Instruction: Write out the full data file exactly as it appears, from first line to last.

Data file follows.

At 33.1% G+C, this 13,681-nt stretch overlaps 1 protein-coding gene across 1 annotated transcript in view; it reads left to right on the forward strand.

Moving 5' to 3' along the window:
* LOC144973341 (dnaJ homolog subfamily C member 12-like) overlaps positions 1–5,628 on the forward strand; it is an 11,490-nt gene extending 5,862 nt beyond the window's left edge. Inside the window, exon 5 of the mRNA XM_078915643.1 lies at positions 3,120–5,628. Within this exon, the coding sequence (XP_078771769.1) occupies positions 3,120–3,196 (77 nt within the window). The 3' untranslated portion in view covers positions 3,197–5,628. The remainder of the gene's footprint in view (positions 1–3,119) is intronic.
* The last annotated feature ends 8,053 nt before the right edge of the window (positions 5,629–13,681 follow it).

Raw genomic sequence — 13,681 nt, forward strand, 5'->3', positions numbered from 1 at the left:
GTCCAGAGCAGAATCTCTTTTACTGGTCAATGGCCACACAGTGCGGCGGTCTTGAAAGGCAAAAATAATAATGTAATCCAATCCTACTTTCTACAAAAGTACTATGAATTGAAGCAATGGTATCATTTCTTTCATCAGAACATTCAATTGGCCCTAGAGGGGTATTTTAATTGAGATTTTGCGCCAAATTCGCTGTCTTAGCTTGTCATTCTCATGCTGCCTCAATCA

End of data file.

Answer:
At 33.1% G+C, this 13,681-nt stretch overlaps 1 protein-coding gene across 1 annotated transcript in view; it reads left to right on the forward strand.

Moving 5' to 3' along the window:
* LOC144973341 (dnaJ homolog subfamily C member 12-like) overlaps positions 1–5,628 on the forward strand; it is an 11,490-nt gene extending 5,862 nt beyond the window's left edge. Inside the window, exon 5 of the mRNA XM_078915643.1 lies at positions 3,120–5,628. Within this exon, the coding sequence (XP_078771769.1) occupies positions 3,120–3,196 (77 nt within the window). The 3' untranslated portion in view covers positions 3,197–5,628. The remainder of the gene's footprint in view (positions 1–3,119) is intronic.
* The last annotated feature ends 8,053 nt before the right edge of the window (positions 5,629–13,681 follow it).

Raw genomic sequence — 13,681 nt, forward strand, 5'->3', positions numbered from 1 at the left:
GTCCAGAGCAGAATCTCTTTTACTGGTCAATGGCCACACAGTGCGGCGGTCTTGAAAGGCAAAAATAATAATGTAATCCAATCCTACTTTCTACAAAAGTACTATGAATTGAAGCAATGGTATCATTTCTTTCATCAGAACATTCAATTGGCCCTAGAGGGGTATTTTAATTGAGATTTTGCGCCAAATTCGCTGTCTTAGCTTGTCATTCTCATGCTGCCTCAATCA